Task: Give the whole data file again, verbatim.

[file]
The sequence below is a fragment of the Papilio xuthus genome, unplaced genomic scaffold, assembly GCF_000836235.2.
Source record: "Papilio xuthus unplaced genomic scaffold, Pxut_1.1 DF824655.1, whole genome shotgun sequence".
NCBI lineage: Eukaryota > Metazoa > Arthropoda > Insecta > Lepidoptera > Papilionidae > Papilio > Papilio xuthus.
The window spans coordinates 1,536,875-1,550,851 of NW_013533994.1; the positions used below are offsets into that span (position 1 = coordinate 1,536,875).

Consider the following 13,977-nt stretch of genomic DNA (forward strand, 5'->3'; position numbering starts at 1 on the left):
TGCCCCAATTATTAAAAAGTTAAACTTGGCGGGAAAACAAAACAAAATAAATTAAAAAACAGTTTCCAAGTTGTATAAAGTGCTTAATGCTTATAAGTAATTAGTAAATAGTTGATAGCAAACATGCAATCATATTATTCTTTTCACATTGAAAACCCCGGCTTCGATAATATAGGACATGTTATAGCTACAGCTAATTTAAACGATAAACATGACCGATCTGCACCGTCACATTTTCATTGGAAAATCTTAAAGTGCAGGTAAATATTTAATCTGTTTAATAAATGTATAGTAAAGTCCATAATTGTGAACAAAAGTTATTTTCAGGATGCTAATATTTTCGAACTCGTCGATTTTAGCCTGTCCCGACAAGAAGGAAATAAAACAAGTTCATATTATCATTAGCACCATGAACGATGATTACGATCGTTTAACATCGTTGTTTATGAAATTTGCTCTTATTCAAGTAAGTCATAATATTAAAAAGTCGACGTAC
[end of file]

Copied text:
The sequence below is a fragment of the Papilio xuthus genome, unplaced genomic scaffold, assembly GCF_000836235.2.
Source record: "Papilio xuthus unplaced genomic scaffold, Pxut_1.1 DF824655.1, whole genome shotgun sequence".
NCBI lineage: Eukaryota > Metazoa > Arthropoda > Insecta > Lepidoptera > Papilionidae > Papilio > Papilio xuthus.
The window spans coordinates 1,536,875-1,550,851 of NW_013533994.1; the positions used below are offsets into that span (position 1 = coordinate 1,536,875).

Consider the following 13,977-nt stretch of genomic DNA (forward strand, 5'->3'; position numbering starts at 1 on the left):
TGCCCCAATTATTAAAAAGTTAAACTTGGCGGGAAAACAAAACAAAATAAATTAAAAAACAGTTTCCAAGTTGTATAAAGTGCTTAATGCTTATAAGTAATTAGTAAATAGTTGATAGCAAACATGCAATCATATTATTCTTTTCACATTGAAAACCCCGGCTTCGATAATATAGGACATGTTATAGCTACAGCTAATTTAAACGATAAACATGACCGATCTGCACCGTCACATTTTCATTGGAAAATCTTAAAGTGCAGGTAAATATTTAATCTGTTTAATAAATGTATAGTAAAGTCCATAATTGTGAACAAAAGTTATTTTCAGGATGCTAATATTTTCGAACTCGTCGATTTTAGCCTGTCCCGACAAGAAGGAAATAAAACAAGTTCATATTATCATTAGCACCATGAACGATGATTACGATCGTTTAACATCGTTGTTTATGAAATTTGCTCTTATTCAAGTAAGTCATAATATTAAAAAGTCGACGTAC